The central question in the digital age may be “who owns our data?” but this could just as easily be rephrased as “who makes the decisions over how our data is used?”. So far the decisions have been increasingly made my machines. The conversation shown here illustrates that there may be some caveats to this assumption.
In a nutshell, this is more or less the disagreement as it’s seen from a data-scientist’s perspective. But I think that there are more fundamental questions for consumers. Beyond which of the two models will ultimately dominate the market, do we want machines to manage how our data is used and analyzed?
Here’s a simple rule for the second machine age we’re in now: as the amount of data goes up, the importance of human judgment should go down… The practical conclusion is that we should turn many of our decisions, predictions, diagnoses, and judgments—both the trivial and the consequential—over to the algorithms. There’s just no controversy any more about whether doing so will give us better results… I don’t know how quickly it’ll happen, but I’m very confident that data-dominated firms are going to take market share, customers, and profits away from those who are still relying too heavily on their human experts.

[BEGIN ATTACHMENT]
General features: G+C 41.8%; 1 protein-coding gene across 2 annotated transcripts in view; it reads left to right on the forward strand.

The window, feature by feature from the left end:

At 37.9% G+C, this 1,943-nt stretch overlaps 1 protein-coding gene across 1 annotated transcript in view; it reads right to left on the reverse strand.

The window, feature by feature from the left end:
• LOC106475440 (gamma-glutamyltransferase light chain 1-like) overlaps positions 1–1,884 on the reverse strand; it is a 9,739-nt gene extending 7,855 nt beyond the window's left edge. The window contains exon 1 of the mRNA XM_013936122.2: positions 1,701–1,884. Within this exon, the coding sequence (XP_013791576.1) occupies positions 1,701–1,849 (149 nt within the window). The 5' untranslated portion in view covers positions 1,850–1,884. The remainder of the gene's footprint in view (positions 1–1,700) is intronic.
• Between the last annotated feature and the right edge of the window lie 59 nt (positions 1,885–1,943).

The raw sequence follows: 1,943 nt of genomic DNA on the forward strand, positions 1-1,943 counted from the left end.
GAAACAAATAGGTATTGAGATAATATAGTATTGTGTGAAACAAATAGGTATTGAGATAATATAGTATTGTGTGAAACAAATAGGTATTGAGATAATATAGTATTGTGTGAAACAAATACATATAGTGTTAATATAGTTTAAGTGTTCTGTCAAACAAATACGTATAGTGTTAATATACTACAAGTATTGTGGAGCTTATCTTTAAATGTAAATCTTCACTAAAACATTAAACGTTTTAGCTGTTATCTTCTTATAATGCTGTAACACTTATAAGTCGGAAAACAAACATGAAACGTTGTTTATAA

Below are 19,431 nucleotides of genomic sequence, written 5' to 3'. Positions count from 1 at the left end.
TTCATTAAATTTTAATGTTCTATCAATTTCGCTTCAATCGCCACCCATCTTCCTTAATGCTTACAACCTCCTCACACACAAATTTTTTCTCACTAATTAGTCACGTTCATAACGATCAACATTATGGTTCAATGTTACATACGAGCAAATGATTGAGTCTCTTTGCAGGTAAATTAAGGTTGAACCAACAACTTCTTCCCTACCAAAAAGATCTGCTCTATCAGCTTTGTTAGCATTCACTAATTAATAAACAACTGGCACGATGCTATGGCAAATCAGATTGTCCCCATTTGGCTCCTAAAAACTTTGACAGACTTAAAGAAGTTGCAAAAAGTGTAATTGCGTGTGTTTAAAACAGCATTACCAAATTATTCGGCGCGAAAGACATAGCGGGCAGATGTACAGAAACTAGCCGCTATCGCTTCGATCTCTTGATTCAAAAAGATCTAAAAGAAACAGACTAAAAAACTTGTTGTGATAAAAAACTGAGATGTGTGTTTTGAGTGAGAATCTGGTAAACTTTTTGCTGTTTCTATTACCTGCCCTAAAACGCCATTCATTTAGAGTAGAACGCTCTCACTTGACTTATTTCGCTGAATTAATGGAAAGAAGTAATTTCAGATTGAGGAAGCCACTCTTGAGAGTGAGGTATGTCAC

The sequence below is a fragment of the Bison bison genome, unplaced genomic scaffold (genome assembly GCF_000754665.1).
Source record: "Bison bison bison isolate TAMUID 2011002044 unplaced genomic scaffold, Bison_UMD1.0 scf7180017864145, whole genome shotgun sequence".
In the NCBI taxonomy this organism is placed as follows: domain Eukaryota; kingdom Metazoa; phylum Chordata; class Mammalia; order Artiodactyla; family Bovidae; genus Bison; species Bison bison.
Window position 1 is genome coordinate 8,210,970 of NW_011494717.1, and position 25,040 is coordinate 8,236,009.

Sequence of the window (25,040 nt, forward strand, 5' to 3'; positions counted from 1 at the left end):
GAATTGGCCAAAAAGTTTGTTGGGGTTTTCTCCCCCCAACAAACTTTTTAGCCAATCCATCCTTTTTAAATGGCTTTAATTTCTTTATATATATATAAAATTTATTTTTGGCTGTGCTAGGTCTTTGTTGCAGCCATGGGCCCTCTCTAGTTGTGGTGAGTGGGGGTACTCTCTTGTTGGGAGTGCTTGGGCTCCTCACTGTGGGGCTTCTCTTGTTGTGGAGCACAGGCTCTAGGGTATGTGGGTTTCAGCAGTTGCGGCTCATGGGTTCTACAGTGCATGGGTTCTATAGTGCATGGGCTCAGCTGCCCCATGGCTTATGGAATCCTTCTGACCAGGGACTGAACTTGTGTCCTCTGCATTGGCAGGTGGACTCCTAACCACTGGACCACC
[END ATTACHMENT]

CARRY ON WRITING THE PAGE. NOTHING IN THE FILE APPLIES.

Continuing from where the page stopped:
–Andrew McAfee, Harvard Business Review Blog
Human judgment is at the center of successful data analysis. This statement might initially seem at odds with the current Big Data frenzy and its focus on data management and machine learning methods. But while these tools provide immense value, it is important…
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